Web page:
REVIEW: Nightcrawler




Set in Los Angeles, Nightcrawler is the best kind of urban thriller: driven by manic energy, sparkling with gritty glamour and haunted by moral decay.

The movie tells the story of Lou Bloom (Jake Gyllenhaal), an entrepreneurial but unsettlingly intense young man who stumbles into the night time world of freelance crime journalism.

At first it’s difficult not to admire the entrepreneurial and often comic methods Lou uses to get ahead in the business. His energy, curiosity and motivation liken him to a highly unconventional version of the American self-made man.

However, as his methods gravitate from morally questionable to downright illegal, we see Lou degenerate from luckless eccentric to outright psychopath. This chilling plunge into darkness is depicted by a brilliant performance from Gyllenhaal, who plays the part of Lou with both subtlety and force.   

What is most chilling about the film is the nagging feeling that we, the audience, have somehow enabled a situation where the psychopathic Lou can thrive. Nina (Rene Russo), head of the television company that buys Lou’s footage, gives a blunt analysis of what her audiences are looking for; white victims, coloured criminals, urban crime creeping into the suburbs. This is what people will turn on their TVs to see. And in some darker way, it’s what we’re here to see now.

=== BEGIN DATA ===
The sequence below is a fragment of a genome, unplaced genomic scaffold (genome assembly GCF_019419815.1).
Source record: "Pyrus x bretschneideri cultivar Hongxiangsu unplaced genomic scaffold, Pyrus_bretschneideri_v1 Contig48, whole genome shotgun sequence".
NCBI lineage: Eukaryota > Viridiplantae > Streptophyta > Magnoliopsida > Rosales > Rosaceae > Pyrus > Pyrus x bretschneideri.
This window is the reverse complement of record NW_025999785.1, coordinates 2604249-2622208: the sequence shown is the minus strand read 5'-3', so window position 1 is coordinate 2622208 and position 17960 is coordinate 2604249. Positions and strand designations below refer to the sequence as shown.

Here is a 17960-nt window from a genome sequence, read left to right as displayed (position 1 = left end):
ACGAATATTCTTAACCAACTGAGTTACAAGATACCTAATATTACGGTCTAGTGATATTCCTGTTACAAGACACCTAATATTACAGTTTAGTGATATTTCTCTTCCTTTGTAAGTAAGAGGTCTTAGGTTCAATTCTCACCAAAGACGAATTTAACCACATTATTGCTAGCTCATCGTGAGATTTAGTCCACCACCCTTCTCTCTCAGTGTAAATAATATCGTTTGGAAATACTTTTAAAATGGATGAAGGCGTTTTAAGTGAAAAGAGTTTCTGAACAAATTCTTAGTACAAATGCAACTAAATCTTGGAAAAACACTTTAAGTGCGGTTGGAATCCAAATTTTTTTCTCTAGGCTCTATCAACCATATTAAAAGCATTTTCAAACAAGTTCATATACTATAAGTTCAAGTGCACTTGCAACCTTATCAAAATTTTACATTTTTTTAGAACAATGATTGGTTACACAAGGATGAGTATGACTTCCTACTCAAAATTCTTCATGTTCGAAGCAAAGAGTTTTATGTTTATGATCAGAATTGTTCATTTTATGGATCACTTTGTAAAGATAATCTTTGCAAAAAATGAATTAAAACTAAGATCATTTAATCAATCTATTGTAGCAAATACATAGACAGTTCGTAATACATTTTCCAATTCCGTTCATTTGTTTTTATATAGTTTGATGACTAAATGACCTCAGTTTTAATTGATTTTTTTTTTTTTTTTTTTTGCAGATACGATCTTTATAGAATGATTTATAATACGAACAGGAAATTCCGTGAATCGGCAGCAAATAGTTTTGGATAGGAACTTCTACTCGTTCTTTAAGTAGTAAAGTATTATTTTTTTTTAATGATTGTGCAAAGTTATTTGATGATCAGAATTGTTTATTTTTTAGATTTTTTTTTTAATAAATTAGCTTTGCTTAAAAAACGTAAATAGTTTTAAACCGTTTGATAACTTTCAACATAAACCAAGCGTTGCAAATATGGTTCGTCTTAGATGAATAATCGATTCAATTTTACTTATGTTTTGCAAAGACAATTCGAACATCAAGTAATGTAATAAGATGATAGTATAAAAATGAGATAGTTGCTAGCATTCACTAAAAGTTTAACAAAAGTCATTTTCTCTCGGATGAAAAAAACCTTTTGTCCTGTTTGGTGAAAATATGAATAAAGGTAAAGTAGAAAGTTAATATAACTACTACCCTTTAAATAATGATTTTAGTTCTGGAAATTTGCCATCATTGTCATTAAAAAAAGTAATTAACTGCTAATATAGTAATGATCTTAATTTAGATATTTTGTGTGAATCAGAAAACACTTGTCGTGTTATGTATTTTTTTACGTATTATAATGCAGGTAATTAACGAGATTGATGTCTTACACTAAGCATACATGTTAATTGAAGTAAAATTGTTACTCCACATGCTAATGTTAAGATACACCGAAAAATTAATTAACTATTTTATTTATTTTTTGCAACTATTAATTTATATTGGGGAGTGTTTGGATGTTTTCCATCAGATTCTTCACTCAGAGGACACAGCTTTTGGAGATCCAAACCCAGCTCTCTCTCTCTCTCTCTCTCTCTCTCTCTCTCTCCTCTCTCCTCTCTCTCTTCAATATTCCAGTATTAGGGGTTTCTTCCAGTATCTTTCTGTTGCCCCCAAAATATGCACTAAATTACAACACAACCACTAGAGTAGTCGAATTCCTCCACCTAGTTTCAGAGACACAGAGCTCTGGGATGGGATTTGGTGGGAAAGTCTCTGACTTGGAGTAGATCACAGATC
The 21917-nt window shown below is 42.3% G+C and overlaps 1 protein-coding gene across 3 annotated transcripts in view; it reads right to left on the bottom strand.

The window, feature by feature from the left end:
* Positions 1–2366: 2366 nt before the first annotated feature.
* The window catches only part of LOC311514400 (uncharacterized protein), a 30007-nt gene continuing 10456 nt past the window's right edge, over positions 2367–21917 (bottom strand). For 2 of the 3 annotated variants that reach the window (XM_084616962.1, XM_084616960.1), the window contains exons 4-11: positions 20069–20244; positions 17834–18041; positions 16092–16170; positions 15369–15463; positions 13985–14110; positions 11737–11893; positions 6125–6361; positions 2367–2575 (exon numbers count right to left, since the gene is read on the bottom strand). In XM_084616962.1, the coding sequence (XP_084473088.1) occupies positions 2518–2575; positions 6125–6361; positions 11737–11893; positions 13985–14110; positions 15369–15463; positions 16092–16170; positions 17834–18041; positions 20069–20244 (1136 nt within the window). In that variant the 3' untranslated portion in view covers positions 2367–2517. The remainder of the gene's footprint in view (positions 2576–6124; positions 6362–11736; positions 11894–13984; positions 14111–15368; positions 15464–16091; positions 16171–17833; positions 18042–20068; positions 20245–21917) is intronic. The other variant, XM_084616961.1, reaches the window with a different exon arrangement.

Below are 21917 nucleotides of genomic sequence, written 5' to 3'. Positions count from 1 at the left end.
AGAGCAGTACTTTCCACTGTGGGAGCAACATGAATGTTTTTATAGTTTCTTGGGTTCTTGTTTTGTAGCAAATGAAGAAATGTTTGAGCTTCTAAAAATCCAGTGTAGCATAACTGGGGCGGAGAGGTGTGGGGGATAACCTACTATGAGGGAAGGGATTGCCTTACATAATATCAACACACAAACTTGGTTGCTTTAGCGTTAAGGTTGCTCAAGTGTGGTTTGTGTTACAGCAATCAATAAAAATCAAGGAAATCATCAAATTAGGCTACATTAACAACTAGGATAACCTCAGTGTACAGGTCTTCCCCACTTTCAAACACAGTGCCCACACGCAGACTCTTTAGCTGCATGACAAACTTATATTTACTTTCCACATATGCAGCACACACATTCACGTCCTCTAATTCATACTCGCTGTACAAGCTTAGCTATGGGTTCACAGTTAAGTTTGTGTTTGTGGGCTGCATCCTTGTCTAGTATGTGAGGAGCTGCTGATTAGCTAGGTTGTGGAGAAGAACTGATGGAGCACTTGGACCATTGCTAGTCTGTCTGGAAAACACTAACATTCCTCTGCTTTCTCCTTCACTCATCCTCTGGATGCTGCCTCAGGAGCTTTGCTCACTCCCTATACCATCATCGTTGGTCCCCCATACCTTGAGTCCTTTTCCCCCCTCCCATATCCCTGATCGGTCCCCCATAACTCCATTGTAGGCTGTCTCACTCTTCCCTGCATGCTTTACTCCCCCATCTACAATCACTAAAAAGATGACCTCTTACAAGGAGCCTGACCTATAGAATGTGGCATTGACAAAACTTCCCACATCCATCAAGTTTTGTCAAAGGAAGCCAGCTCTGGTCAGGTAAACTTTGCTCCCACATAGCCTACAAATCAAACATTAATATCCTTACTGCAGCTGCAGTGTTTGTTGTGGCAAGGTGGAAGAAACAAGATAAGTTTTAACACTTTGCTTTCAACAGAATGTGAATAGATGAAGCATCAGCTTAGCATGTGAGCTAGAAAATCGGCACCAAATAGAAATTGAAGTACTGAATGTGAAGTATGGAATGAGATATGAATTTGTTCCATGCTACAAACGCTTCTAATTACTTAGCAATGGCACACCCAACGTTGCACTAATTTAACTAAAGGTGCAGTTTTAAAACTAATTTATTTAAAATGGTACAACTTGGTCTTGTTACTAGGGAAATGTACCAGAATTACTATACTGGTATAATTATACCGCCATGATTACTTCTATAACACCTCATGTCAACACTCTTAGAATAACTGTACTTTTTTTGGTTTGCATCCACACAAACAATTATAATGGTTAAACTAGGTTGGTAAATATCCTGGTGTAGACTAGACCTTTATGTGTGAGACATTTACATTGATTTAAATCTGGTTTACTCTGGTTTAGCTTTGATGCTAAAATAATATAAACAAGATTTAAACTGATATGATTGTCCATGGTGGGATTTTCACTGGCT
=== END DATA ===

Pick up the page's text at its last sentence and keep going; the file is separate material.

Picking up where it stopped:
The film’s ability to seamlessly incorporate this level of nuance with the high-speed car chases confirm the film’s status as a deeply unsettling – but highly entertaining – movie. 






The Impressment GangComment